Sunday, January 3, 2010

My experience with a maestro

When I moved back to the States from overseas, I became aware of two things about my road bikes: (1) they were truly retro and would “need” replacing and (2) my once-proficient knowledge of bicycle technology was painfully out-of-date. So I researched the pros and cons of aluminum, steel, carbon, titanium and combinations thereof. I learned about threadless and integrated headsets, the latest wheel technology, integrated shifters and cassettes…… mostly new developments since I last bought a bike in the mid-eighties.

Bike fit is unquestionably the single most important criteria when buying a bike; more so than frame material, component group-set, wheels or anything else (and don’t believe anybody who tells you otherwise). After having sorely tested the patience of my various sources of advice by my endless questions, procrastination and deliberations, I gradually edged closer to a decision. I chose titanium as frame material, Tom Kellogg of Spectrum Cycles near Philadelphia to carry out the bike fit and supply the frame and Matt Hamlin at Bicycle Heaven in San Antonio (where I lived at the time) to build the complete bike. That way, I got the best of all worlds; access to both a world-class frame design expert and also to local skill and buy-in to the final product.

As a U.S. phenomenon, quality frame building has been a fairly recent development. Prior to the bike boom of the early 1970s, most high-end framesets purchased by Americans were made in Italy, France, or England. Since then, however several icons of US master frame builders evolved, including such names as Jim Redcay, Richard Sachs, Bill Boston and others. Tom Kellogg is also one such expert. After signing on as an apprentice with the legendary Bill Boston, Kellogg first set up on his own in 1976 and subsequently founded Spectrum Cycles in 1982. His frames have been ridden to several world professional championships, amateur world medals and many national championships. Lance Armstrong, Steve Hegg, Harvey Nitz, Ken Carpenter, Nelson Vales, Inga Thompson and Rebecca Twigg have all raced on his bikes.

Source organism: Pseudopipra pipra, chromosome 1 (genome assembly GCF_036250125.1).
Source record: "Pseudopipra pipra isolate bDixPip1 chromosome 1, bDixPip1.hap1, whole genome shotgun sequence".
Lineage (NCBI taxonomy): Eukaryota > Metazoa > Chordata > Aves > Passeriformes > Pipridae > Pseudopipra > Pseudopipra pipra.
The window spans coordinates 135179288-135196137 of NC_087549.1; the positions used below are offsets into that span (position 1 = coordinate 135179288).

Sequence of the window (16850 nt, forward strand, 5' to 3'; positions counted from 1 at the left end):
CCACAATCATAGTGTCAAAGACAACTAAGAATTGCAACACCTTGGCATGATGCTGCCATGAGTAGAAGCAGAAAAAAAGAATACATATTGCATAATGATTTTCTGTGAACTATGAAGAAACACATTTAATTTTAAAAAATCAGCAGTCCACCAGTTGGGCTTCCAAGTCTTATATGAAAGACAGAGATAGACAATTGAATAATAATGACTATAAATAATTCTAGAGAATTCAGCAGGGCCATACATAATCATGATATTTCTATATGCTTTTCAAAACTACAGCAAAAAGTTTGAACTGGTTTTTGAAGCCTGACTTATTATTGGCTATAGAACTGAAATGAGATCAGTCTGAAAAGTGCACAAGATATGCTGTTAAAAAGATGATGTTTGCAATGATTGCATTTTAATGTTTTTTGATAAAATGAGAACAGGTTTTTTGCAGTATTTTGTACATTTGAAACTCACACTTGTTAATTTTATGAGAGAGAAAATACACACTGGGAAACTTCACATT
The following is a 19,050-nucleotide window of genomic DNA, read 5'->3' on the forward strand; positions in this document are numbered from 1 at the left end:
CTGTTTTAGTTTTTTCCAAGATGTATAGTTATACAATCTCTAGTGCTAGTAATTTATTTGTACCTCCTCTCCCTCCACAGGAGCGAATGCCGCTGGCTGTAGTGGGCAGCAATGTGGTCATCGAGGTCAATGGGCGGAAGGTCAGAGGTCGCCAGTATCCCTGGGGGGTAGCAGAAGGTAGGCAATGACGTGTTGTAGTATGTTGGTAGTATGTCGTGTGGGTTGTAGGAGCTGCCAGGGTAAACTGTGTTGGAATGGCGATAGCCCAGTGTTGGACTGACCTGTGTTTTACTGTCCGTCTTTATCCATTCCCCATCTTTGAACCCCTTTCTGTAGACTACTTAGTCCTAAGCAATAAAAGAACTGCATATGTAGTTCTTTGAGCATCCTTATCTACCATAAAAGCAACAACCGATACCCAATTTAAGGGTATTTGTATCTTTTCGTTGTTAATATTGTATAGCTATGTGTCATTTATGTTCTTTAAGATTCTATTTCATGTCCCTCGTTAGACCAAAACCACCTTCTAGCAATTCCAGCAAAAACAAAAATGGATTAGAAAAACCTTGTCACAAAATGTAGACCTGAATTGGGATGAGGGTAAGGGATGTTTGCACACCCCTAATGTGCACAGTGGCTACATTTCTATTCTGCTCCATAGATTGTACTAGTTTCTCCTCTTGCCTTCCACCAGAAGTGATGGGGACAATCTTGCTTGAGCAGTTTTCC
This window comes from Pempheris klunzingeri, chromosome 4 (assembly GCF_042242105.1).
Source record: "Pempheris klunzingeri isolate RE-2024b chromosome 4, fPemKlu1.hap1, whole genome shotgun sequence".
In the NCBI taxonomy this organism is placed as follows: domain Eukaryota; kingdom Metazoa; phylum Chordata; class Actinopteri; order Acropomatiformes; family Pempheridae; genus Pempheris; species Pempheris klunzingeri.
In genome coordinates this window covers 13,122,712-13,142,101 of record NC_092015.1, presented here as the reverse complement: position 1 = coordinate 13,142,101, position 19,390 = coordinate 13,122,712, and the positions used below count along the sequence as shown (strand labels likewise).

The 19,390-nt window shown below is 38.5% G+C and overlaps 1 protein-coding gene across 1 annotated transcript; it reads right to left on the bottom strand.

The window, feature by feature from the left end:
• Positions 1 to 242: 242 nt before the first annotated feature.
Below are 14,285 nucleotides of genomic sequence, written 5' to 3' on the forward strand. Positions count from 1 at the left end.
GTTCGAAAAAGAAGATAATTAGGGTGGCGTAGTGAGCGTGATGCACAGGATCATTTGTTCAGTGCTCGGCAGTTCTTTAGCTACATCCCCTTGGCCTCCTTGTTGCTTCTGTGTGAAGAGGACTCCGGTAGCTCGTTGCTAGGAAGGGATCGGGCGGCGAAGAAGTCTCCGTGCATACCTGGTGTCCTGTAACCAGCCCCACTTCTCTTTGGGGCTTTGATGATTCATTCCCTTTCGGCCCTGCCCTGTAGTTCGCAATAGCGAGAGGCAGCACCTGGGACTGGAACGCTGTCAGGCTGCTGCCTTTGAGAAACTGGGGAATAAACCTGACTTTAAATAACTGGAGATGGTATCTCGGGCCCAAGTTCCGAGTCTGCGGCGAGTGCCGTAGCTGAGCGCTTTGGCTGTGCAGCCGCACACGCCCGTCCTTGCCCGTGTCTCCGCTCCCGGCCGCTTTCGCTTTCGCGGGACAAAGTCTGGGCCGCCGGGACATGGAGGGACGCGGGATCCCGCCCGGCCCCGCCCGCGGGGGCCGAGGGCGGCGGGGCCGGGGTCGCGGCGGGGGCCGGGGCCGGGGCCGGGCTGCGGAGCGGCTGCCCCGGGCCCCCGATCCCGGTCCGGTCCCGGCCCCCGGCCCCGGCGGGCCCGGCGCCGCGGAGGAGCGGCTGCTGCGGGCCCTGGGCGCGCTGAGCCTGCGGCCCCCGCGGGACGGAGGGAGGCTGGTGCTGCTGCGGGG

I eventually headed to a 170-year-old stone barn located in the heart of the Lehigh Valley of eastern Pennsylvania where Spectrum is based. Even as one of the top frame designers in the country, Kellogg is known as being a gracious man who has not an ounce of ego about him and this I found to be true. It says a lot for the man that the frame design process could not start until I had admired his butterfly observation window and made a good friend of his pet lab.

The fit process and component selection took nearly four hours from beginning to end and started with Tom and I sitting down and exploring the type of rider I am and wanted to be, the characteristics of my existing bikes and any idiosyncrasies of my anatomy (from my toes to my head) and my riding style. Then we discussed the details of frame geometry as the design of my frame began to take form in his mind.

Tom and I then looked at paint options (it is totally “unnecessary” to paint a Ti frame but …… think of the “cool” factor) and I took color information with me back to San Antonio where I would visit paint suppliers and further deliberate on my choices. A few weeks later, Tom emailed me a CAD drawing of the frame, which we discussed at length by phone. Then my order went in the queue and finally the frame arrived. It looked superb with a discrete blue fade and all the scalloping of the TIG welds painstakingly filed down to total smoothness. Over to Bicycle Heaven where Matt did a wonderful job of building the bike.

I rode the bike for a few weeks, took some more photos and sent them to Tom for final analysis, as a result of which we tweaked the brake lever position. My riding position ended up being significantly different from my old bikes and I must admit that for the first few rides, it did feel odd. Nevertheless, confirmation of the superiority of the fit of the new bike came when I rode my old bikes in crummy wet weather. The Spectrum ride is superior to them but for several reasons: better fit, lighter bike (by four pounds), wider tires, carbon seat post. Its tough to assign credit to each particular improvement.

Did I “need” to go through all of this? Absolutely not ……. I could have been fitted by one of the proficient shop owners locally and bought one of their fine “stock” high-end bikes. My body dimensions aren’t that odd. However, as a total happening, going the route I did was a pretty neat experience. I paid about 20% more than a quality, off-the-shelf bike but assuming I keep this bike as long as my old ones, I do not have to worry about another till 2022 or so. That certainly brings my per mile cost way down!

No comments:

Post a Comment